“Schools get paid based on butts in seats, so administrators are loath to suspend students because that funding is lacking for that time period,” said Mike McGuire, who served 20 years as East Central’s U.S. Army Junior Reserve Officers’ Training Corps instructor after retiring from his first career in the Army.
McGuire said recent news coverage of teacher, student and parent discontent at Edison Preparatory School sounded just like his last three or four years on the job at East Central. He estimated nearly 100 percent of the faculty exited the district or found placements elsewhere in TPS during that period because nothing improved after district officials surveyed and held private meetings with teachers.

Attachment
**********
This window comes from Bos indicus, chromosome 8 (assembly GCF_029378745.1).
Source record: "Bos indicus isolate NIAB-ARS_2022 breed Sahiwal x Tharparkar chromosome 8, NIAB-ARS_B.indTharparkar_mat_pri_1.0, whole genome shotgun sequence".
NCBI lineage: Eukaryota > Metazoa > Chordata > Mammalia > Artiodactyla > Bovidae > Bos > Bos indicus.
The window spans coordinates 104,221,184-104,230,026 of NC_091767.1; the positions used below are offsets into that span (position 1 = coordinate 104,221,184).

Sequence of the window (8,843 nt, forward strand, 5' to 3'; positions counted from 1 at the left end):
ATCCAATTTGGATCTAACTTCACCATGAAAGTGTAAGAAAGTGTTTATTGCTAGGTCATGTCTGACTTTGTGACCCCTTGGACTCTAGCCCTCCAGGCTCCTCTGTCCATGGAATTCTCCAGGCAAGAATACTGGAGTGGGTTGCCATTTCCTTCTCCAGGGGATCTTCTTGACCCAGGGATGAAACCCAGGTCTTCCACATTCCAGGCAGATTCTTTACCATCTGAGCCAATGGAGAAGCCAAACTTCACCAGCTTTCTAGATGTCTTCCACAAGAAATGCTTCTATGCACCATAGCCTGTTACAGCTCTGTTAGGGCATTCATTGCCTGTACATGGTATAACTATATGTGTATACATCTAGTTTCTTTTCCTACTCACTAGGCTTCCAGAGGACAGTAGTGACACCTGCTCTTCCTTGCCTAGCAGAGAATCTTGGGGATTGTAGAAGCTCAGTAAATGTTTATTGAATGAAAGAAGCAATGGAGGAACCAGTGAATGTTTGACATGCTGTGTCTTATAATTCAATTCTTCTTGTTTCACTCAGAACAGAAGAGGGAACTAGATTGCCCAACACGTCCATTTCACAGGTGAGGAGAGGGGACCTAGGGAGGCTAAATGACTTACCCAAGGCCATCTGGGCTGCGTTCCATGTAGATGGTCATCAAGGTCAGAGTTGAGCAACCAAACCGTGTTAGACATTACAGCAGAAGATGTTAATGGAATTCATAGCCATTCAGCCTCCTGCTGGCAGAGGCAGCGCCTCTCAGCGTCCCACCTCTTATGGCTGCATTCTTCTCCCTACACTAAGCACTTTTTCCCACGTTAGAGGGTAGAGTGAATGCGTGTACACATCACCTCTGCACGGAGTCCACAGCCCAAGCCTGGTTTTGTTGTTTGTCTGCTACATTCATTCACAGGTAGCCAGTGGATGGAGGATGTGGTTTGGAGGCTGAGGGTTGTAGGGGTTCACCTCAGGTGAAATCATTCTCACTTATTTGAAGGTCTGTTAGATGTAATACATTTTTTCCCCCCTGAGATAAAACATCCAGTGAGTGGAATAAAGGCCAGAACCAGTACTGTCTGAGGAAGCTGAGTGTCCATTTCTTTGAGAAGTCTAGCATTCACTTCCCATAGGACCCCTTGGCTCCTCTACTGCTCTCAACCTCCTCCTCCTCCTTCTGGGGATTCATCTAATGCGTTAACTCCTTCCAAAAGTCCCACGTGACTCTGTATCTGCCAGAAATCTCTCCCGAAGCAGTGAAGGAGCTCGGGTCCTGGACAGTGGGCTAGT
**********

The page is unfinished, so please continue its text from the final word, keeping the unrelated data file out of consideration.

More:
“War was declared on the faculty,” McGuire said. “It didn’t matter how much they’d misbehave, cut class and curse teachers out, the students seemed to be the good guys and the faculty were the bad guys. And other students and their parents are concerned about the lack of discipline.”
McGuire said his tipping point was being formally reprimanded for how he responded to students concerned about two of their classmates being allowed to return to school after 10 days in jail on human trafficking complaints.
“I told my students, especially the girls, ‘If you’re concerned, you need to tell your parents so they can express their concern to their school board representative,’ ” McGuire said. “If my daughters were going to school in a place with pimps running around it, I would want to know.”
Monday, March 5, 2018
Tulsa teacher: ‘If my daughters were going to school in a place with pimps running around it, I would want to know’
An interesting story in the Tulsa World this weekend ("Tulsa Public Schools loses 35 percent of its teachers in two years, but many aren't leaving for higher pay") includes a quote from "an East Central High School teacher who said he threw in the towel two years before he had originally planned because of a lack of support with student discipline issues."